Realizing that the ergonomic keyboard tray and ergonomic monitor arm were designed forty years ago, before the advent of active workstations, iMovR did pioneering research to establish the field of ergodynamics back in 2012, when standing desks and treadmill desks hadn’t yet reached mainstream popularity. Now in the 2020s, this work is even more important as millions of office workers have left the conventional world of fixed-height desks behind and moved on to an active workstation, such as a standing desk or treadmill desk.
Ensconced in multiple patents awarded to iMovR is the culmination of nearly a decade of research into how standing, and even walking, while working at a computer subject even more stresses onto the user’s joints, muscles and tendons than when sitting still in a chair. With the healthy increase in movement afforded by an active workstation does come some additional potential for RSIs (repetitive strain injuries, a.k.a. ergonomic injuries).
What is ergodynamics and how is it different from ergonomics?
Whereas ergonomics is the field of designing products that can adjust to virtually all anthropometries (a fancy word for body types)—things such as car seats and steering wheels, or even chef’s knives, not just computer screens and keyboards—ergodynamics takes into account the user’s entire range of motion while working at a standing desk or treadmill desk.
Everything about typing while standing or walking is different than when users were only ever seated at a desk. Since there are no chair arms to support users’ forearms, even the very concept of a neutral typing position is radically different for an active workstation user. This is why the design of iMovR's SteadyType® keyboard tray is so different from conventional trays that have been around for decades, for example.
Why Is A Neutral Position Important?
The most neutral position occurs when all muscles are at rest, such as when lying in bed. For another visualization, picture an astronaut asleep in weightlessness. While this obviously can’t be achieved when working in front of a computer the solution is to create a position where the strongest muscles do the most work and they do that work in their optimal strength range.
One common misconception about working at a desk is that we should work in a completely relaxed position. This is wrong.
A relaxed position means muscles aren’t active. If muscles are relaxed and you’re not lying flat, there is something else holding you up. If it’s not muscles, then it must be ligaments and bones hanging off of each other. Ligaments aren’t designed to keep your skeleton in place on their own indefinitely. Doing so will cause a ligament to lengthen and the body to compensate in ways that cause pain.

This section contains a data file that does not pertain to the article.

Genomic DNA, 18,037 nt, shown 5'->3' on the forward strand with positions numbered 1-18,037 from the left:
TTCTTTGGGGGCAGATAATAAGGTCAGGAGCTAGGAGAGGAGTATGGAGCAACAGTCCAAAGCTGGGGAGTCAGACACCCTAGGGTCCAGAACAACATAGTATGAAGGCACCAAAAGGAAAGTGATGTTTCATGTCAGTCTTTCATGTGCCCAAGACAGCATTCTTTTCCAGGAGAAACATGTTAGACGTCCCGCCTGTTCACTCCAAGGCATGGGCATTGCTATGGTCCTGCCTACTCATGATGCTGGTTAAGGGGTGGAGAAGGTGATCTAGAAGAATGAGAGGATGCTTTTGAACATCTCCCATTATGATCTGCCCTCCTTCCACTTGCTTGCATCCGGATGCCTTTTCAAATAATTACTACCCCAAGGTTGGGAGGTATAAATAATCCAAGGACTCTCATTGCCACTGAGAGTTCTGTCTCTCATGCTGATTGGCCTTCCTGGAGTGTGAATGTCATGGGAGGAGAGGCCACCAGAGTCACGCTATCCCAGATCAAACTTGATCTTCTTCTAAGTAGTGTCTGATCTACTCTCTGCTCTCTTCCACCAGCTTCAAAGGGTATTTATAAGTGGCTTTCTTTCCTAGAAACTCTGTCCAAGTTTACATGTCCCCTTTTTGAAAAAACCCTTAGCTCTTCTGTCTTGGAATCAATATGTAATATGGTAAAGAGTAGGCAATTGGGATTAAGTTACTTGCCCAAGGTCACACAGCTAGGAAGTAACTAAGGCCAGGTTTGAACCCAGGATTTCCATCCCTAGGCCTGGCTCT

How Do You Achieve a Neutral Position?
The main goal is to take stress and tension off the ligaments. The most obvious way to do this is to change positions. When you change positions every 30 to 90 minutes, the ligaments’ natural elasticity will pull them back to where they should be and avoid damage.
This is why so many standing desk users eventually graduate to a treadmill desk, to introduce that third modality. Walking helps pump the blood that has pooled in the feet and calves back up against the pull of gravity, while also boosting oxygen flow to the brain and productivity in general.
Beyond changing positions often, the most effective way to take stress off the ligaments is to use ergonomic accessories like keyboard trays, monitor arms, standing mats, and standing desks with appropriate adjustment ranges to help you achieve truly neutral positioning.
Keyboard Tray Ergodynamics
We put more force into our typing strokes when standing and if we’re walking on an office treadmill those forces are not only significantly greater, they come with variable vectors depending on where we are in our strides at the time of each particular keystroke.
As a consequence, the flimsy keyboard trays that were passable for sitting desks aren’t going to work as effectively when standing, much less when swaying about while walking on an office treadmill. Using these old-school keyboard trays can result in excessive typos as well as increased strain on the hands, wrists, forearms, elbows, and all the way up into the shoulder and neck muscles.
The traditional keyboard tray’s limitation of −15° (or at most −20°) of tilt is suboptimal for standing users, and severely so for treadmill desk users. iMovR still produces these kinds of trays (e.g. the Trackless and the Stowaway) because there will always be those users for whom keyboard retractability under the desk is a higher priority than ergonomic range. But we always try to educate our customers that typing angles of −30° to −45° are far more neutral from a musculoskeletal standpoint, and not problematic since the tray cannot run into the user’s lap when they aren’t sitting in a chair.
The SteadyType Exo keyboard tray and our premium desk lines that offer built-in SteadyType technology are essential for the proper ergodynamics of standing and walking workstations because they leave these limitations of traditional keyboard trays behind, with rock-solid design and unlimited range of tilt to help create perfectly neutral typing posture.
Monitor Arm Ergodynamics
Many conventional monitor mount designs never anticipated their use on a standing desk or treadmill desk, where a higher top-end height adjustment range is needed to compensate for the fact that our spines stretch out a few inches when we stand. That means that the distance between where the user needs to have their monitor(s) relative to their keyboard height can increase by several inches when they stand, and many "ergonomic" monitor arms simply don’t go high enough, resulting in neck-craning (despite their ergonomic branding).